Family’s labour of love helps change homeless people’s lives

Andy Howarth  with son Gav,   and wife  Helen
Andy Howarth with son Gav, and wife Helen
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A year ago, former policeman and businessman Andy Howarth set up a charity to help get the homeless into work. Catherine Scott meets him.

The Howarth Foundation is a real family affair.

The Haworth Foundation.  Gav Howarth, Natalie Wells,  Helen and Andy Howarth.'24 May 2018.  Picture Bruce Rollinson

The Haworth Foundation. Gav Howarth, Natalie Wells, Helen and Andy Howarth.'24 May 2018. Picture Bruce Rollinson

Even Granny Joan, who is blind and in her nineties, makes tea bag holders to raise money for the charity which aims to get homeless people in Leeds and Kirklees into work

It is the brainchild – and labour of love – of Andy Howarth who launched the charity a year ago after taking a back seat from his Cleckheaton law and HR business. which celebrates its 15th anniversaray this month.

Andy joined the police force straight from school.

“Helen and have been together since our 20s – around 40 years – and we always wanted to run a business together,” explains Andy. “But time took over, I’d been in the police for ten years when the children came along – by then we had a mortgage and I couldn’t take the risk of leaving and setting up something new.”

Andy Howarth with Olympic divers  Jack Laugher and Lois Tolson who is also his neice. The couple are ambassadors for the Howarth Foundation

Andy Howarth with Olympic divers Jack Laugher and Lois Tolson who is also his neice. The couple are ambassadors for the Howarth Foundation

But he never lost his desire to work for himself and, when he was getting towards the end of his time in the police, he decided to do something about it.

“I had always wanted to be a lawyer but I had no qualifications and so I decided to do my A-levels and a law degree.” Andy was 46 at the time. “There were 160 people who started the course and they all seemed so switched on, but in the end only 11 of us graduated.”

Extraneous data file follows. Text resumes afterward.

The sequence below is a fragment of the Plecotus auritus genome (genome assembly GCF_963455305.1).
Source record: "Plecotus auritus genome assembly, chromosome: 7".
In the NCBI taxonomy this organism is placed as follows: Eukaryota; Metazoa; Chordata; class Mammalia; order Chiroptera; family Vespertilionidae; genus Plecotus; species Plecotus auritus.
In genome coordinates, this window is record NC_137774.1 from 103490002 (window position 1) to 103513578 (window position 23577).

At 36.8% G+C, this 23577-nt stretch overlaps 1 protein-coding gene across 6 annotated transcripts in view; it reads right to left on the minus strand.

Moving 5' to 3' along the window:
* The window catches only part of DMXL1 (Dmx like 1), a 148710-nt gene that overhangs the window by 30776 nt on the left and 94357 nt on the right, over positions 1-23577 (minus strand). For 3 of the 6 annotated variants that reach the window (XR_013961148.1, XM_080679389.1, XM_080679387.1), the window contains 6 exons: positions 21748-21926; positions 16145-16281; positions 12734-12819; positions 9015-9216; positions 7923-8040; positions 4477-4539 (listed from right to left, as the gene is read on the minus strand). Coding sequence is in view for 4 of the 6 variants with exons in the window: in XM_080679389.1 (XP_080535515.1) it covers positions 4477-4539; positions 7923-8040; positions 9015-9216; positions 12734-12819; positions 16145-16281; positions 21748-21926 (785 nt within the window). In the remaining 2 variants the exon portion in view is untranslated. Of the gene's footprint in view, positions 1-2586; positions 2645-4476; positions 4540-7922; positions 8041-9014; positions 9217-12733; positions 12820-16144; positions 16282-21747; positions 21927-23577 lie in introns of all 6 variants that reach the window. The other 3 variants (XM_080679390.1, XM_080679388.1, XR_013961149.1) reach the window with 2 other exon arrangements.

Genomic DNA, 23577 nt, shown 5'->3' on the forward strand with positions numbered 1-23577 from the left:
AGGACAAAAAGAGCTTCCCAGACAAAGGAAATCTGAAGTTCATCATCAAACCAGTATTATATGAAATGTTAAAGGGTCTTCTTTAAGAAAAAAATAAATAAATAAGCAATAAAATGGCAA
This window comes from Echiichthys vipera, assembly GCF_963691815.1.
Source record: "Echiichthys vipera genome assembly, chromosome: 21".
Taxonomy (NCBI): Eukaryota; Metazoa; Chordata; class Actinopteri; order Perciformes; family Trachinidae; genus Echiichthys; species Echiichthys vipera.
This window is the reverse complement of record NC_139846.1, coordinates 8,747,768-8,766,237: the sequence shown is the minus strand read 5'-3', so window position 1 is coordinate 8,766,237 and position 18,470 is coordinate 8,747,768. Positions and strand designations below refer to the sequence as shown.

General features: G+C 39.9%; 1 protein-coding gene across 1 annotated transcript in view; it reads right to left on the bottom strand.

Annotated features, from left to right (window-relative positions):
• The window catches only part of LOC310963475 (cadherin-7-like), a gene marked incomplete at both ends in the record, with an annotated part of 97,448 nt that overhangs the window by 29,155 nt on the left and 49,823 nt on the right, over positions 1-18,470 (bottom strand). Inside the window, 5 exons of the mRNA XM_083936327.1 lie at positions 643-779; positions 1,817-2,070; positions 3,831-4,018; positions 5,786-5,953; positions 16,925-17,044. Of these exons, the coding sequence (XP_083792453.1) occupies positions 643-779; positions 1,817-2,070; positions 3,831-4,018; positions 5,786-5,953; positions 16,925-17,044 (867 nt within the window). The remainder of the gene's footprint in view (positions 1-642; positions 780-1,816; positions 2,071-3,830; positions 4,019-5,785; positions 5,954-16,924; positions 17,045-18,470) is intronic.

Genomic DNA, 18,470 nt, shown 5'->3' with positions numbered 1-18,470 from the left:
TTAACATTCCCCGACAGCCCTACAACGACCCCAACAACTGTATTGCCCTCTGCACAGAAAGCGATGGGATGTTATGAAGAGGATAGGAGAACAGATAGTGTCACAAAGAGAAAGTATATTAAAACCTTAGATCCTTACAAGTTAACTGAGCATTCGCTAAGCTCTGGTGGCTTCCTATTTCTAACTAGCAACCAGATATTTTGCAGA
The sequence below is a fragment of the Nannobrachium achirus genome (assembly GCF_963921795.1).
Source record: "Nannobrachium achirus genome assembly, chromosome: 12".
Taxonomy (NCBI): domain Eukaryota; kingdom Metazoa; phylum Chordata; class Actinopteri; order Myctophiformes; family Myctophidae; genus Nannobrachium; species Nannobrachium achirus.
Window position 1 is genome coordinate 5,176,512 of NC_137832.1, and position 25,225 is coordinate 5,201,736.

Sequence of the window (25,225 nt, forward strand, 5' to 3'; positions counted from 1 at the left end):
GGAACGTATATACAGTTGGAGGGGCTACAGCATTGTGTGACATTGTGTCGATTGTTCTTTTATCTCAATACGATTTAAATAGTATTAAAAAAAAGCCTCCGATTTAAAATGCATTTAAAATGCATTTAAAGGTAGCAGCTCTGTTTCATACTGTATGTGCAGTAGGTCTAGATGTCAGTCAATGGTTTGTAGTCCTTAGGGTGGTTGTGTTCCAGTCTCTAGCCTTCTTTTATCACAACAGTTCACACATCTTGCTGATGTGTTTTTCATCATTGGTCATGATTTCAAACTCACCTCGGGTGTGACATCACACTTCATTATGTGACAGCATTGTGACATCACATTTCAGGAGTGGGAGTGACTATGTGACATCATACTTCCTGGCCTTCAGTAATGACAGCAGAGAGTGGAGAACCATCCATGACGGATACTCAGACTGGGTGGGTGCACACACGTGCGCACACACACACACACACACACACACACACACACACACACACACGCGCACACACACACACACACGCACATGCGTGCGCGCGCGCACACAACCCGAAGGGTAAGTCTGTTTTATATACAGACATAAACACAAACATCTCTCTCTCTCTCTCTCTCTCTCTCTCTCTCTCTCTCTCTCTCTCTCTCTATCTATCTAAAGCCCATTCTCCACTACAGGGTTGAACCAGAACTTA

He did his research and discovered that in 2002 a new rule was coming into effect which meant that all businesses had to introduce grievance procedures for their employees.

“I hadn’t got a clue what I was doing,” he admits. “We went 
and got some business cards printed and hired a couple of rooms in Cleckheaton and wrote to as many businesses as we could and invited them to a seminar about the changes in employment law.”

Despite his lack of knowledge Andy landed his first client thanks to the seminars – a client who is still with Howarths today.

“We borrowed our son Gavin’s computer while he was at university and bought a fax machine from Macro and that was the start of Howarths.”

What followed was a lot of leg- work, knocking on doors trying to convince cynical businesses that they needed what Howarths had to offer. “We got a lot of knockbacks,” says Andy. “But I never once doubted what we were doing and nor did Helen.”

But when companies began to realise that they needed what Andy and Helen had to offer, things started to turn around.

That was 15 years ago and now Howarths People and Safety Management, to give it its full titles, employs 19 staff and has more than 500 clients. One of the Howarth’s sons, Gavin, joined the business eight years ago and is now managing director.

“It was great to have Gavin in the business and we have a great relationship but I did such a good job bringing him on that I soon realised I didn’t have anything to do. I’d talked myself out of a job.”